In June 1860, Lowe had made a successful test flight with his gigantic balloon, first named the "City of New York" and later renamed "The Great Western," flying from Philadelphia to Medford, New York. Professor Lowe would not be able to attempt a transatlantic flight until late spring of 1861, so Henry convinced him to take his balloon to a place further west and then fly the balloon back to the eastern seaboard, an exercise that would keep his investors interested.


Lowe took several smaller balloons to Cincinnati, Ohio in March 1861. On April 19th, he launched a fateful flight that landed him in Confederate, South Carolina. With the Southern States seceding from the Union, during the winter and spring of 1860-61, and the start of the Civil War, Lowe abandoned further attempts at a trans-Atlantic crossing and, with Henry's endorsement, went to Washington, D.C. to offer his services as an aeronaut to President Lincoln and the Federal government. Henry submitted a letter to Simon Cameron, U.S. Secretary of War at the time, which carried his endorsement. On Henry's recommendation Thaddeus Lowe went on to form the United States Army, "Balloon Corps" and served two years with the Army of the Potomac as a Civil War "Aeronaut."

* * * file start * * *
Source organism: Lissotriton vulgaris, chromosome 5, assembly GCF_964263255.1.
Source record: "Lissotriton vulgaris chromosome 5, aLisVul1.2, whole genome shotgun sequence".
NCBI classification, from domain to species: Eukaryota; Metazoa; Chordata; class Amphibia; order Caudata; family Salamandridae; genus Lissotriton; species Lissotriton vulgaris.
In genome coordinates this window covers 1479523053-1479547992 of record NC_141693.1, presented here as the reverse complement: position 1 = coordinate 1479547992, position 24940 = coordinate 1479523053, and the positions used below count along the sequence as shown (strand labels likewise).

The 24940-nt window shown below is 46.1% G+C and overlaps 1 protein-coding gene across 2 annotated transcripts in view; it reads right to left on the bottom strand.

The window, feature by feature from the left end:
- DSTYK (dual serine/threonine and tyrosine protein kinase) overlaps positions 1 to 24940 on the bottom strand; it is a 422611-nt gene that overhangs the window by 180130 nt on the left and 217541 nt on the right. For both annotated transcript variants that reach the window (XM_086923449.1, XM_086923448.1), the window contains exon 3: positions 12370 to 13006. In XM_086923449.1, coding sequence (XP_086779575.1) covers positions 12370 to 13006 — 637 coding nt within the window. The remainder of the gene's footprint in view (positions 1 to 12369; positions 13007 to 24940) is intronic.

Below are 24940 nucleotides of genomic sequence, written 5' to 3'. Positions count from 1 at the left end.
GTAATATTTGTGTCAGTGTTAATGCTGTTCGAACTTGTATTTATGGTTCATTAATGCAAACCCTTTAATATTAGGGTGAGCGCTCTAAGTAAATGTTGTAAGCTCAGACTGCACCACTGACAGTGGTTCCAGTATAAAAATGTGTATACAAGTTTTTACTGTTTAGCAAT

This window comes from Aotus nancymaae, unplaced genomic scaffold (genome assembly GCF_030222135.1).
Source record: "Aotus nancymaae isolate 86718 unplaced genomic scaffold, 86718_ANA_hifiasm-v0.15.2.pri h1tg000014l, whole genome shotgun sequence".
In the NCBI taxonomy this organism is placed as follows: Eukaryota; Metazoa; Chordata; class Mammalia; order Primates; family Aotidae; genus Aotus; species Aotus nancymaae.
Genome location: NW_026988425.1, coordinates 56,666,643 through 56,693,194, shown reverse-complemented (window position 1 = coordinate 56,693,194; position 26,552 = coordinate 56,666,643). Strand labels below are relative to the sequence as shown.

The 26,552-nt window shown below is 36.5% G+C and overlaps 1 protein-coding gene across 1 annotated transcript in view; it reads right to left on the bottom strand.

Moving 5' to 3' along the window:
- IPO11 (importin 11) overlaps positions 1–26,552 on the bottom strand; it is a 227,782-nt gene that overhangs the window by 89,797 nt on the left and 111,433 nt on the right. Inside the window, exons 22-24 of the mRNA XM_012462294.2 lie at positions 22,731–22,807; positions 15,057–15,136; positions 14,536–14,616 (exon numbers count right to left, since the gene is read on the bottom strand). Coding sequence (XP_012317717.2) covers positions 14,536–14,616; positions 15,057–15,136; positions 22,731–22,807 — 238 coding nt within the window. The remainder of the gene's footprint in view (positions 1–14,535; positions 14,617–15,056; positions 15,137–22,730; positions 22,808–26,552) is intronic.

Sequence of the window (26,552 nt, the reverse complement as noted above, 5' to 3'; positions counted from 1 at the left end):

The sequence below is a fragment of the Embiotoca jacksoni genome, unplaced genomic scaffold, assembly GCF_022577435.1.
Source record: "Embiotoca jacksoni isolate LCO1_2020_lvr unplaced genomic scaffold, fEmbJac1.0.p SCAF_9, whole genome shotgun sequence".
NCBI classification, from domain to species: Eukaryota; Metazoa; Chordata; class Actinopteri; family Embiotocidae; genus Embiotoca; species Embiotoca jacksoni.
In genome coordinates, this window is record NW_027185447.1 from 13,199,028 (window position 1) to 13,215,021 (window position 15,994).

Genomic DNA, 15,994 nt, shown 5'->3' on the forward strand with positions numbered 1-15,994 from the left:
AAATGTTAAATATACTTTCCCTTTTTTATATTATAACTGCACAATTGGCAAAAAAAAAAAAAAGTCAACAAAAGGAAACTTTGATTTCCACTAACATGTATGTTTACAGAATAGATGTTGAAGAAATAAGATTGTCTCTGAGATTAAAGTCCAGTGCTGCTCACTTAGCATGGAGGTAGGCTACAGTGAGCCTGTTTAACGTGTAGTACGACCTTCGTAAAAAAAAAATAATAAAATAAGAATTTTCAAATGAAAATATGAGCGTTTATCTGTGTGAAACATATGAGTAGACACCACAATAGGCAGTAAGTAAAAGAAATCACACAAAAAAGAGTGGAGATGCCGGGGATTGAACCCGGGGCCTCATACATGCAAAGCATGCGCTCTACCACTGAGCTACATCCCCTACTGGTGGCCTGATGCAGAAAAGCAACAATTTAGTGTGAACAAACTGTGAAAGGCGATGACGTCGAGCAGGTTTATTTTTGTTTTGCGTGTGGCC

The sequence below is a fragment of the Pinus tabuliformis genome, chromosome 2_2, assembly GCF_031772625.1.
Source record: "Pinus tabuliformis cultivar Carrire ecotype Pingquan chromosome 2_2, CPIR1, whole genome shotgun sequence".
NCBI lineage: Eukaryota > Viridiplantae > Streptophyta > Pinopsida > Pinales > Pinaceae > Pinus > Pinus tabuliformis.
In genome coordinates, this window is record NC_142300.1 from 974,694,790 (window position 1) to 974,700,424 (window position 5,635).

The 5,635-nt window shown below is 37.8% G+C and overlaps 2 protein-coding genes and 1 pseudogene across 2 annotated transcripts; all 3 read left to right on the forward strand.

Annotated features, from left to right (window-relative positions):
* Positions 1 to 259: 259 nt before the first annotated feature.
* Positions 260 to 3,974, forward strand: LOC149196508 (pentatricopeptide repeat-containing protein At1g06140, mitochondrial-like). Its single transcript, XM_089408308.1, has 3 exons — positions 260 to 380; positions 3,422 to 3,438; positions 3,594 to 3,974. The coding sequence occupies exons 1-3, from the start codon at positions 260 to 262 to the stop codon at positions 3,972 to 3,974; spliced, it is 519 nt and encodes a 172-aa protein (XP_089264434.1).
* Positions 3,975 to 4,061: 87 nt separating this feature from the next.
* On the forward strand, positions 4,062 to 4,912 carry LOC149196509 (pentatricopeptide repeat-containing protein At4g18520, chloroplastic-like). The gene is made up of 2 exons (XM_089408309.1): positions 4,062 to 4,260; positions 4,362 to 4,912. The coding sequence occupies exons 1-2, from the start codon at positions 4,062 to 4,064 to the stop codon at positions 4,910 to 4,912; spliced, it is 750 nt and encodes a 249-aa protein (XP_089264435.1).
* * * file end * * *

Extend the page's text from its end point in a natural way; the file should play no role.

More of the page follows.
As a famous scientist and director of the Smithsonian Institution, Henry received visits from other scientists and inventors who sought his advice. Henry was patient, kindly, and self-controlled. One such visitor was Alexander Graham Bell, who on March 1, 1875 carried a letter of introduction to Professor Henry. Henry showed an interest in seeing Bell's experimental apparatus, and Bell returned the following day. After the demonstration, Bell mentioned his untested theory on how to transmit human speech electrically by means of a "harp apparatus" which would have several steel reeds tuned to different frequencies to cover the voice spectrum. Henry said Bell had "the germ of a great invention." Henry advised Bell not to publish his ideas until he had perfected the invention. When Bell objected that he lacked the necessary knowledge, Henry firmly advised: "Get it!"